Of course, your view of the aurora (also known as "northern lights") is weather permitting; some parts of MI may experience cloudy skies tonight that would interrupt the light show.
Northern lights tend to peak around midnight. A Coronal Mass Ejection, or CME, shot out from the sun toward earth late last week. The skyshow will be visible across most of Canada and the northern U.S. into the early hours of Monday.
These auroras generally occur over the far northern latitudes from the Arctic down across Canada and sometimes into the northern part of the United States.
From sunset on Sunday to 2 a.m. Monday, the aurora will extend further south than usual, reaching as far as southern Iowa.
NOAA's Space Weather Prediction Center reported that the coronal mass ejection arrived earlier than expected. Try to get as far away from city lights as possible to be able to see the lights better! Mostly clear weather conditions, along with a strong geomagnetic storm, should make way for excellent viewing conditions of the spectacle.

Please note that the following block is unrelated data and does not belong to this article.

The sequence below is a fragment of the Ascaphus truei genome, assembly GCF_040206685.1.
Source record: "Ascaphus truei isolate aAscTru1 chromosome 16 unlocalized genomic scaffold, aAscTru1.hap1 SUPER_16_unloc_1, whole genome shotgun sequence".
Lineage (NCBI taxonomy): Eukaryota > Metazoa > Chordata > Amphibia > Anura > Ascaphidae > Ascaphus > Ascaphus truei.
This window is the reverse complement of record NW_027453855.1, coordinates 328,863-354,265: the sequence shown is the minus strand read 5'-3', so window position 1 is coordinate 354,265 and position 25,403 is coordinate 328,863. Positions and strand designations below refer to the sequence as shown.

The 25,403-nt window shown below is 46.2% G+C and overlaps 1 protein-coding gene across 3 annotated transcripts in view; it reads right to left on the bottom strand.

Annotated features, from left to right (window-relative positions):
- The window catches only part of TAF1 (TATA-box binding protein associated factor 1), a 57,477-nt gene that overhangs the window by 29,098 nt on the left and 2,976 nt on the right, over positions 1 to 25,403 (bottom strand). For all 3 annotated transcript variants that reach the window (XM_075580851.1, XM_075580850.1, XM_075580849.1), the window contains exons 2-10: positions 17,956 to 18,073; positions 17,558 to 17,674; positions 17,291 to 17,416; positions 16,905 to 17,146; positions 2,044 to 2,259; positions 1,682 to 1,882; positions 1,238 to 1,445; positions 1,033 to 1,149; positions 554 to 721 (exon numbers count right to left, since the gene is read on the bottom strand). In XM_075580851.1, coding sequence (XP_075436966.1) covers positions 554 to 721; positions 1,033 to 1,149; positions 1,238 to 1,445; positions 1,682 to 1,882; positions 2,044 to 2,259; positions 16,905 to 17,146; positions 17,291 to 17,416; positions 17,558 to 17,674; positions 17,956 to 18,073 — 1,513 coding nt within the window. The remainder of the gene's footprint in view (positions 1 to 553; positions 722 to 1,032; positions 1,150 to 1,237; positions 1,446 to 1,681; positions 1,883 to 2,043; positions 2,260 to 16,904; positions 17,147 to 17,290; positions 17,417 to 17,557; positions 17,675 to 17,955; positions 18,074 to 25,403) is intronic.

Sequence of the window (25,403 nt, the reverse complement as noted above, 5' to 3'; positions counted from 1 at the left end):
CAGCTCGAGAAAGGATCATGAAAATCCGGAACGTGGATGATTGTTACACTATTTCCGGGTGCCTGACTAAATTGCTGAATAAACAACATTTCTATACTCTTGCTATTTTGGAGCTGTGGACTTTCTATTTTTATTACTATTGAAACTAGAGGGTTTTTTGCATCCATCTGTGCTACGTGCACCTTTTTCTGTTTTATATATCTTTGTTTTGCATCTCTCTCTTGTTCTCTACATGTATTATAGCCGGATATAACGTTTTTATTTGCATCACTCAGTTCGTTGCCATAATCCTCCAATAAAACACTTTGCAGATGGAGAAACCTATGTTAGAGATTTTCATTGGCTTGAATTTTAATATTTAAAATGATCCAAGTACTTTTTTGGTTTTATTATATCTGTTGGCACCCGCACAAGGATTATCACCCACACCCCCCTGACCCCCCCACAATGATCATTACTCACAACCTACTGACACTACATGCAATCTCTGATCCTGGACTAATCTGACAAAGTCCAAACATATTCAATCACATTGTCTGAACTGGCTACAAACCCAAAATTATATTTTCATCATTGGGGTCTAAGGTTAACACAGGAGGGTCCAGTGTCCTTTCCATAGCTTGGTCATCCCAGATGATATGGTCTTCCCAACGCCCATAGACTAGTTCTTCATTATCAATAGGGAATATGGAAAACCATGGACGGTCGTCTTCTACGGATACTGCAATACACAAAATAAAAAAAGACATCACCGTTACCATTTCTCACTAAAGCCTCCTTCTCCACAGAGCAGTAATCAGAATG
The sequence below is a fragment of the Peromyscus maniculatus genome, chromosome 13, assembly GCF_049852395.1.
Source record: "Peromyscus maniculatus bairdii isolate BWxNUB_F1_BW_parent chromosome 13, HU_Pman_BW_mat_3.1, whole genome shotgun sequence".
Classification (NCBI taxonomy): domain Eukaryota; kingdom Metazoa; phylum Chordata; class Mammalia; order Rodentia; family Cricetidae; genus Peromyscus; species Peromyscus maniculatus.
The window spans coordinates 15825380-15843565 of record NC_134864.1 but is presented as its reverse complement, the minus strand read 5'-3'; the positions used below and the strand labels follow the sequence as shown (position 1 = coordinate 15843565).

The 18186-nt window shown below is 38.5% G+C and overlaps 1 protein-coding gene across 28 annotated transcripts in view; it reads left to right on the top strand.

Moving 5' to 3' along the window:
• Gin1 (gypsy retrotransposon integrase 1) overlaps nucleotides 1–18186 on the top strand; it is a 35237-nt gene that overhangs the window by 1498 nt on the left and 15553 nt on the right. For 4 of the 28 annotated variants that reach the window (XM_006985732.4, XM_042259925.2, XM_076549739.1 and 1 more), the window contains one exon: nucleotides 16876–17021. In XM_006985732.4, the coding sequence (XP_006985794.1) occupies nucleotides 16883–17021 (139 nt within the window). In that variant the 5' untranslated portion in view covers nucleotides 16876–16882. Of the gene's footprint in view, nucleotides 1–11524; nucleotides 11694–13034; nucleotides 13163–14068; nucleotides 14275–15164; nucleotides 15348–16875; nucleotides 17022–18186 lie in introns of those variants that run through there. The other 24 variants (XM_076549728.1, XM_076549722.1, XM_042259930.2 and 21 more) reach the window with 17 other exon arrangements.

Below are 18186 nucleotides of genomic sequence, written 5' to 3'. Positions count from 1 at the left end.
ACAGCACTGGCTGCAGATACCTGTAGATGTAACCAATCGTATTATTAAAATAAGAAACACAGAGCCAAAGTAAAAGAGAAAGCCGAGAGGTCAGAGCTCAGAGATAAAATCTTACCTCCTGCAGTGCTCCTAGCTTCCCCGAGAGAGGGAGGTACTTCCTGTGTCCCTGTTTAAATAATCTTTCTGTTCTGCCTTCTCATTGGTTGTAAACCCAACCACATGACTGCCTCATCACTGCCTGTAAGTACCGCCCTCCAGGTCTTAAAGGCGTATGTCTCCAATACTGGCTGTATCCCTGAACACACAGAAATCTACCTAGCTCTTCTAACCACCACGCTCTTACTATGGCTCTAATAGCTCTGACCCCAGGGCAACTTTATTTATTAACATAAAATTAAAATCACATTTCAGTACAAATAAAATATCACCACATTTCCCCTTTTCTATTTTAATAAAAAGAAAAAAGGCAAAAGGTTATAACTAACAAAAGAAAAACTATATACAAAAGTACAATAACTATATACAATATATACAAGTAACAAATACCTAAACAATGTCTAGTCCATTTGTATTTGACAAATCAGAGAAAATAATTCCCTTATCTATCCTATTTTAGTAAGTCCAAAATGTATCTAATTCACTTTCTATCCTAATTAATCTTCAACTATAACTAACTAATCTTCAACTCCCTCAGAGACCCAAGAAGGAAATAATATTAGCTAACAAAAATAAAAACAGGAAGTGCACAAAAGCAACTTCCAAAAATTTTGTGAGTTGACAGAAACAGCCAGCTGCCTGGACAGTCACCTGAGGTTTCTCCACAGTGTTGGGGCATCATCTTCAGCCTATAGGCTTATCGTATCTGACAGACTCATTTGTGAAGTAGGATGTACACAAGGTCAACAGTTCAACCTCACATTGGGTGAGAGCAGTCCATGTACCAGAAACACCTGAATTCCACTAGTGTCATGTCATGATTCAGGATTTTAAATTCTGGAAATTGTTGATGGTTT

Starting Sunday Night and lasting till Monday Night, a geomagnetic storm watch has been issued!
Northern Lights lovers all across Michigan: Keep your fingers crossed and raise your eyes to the skies tonight. That includes northern NY state, much of New England, Illinois, Wisconsin, and the Dakotas.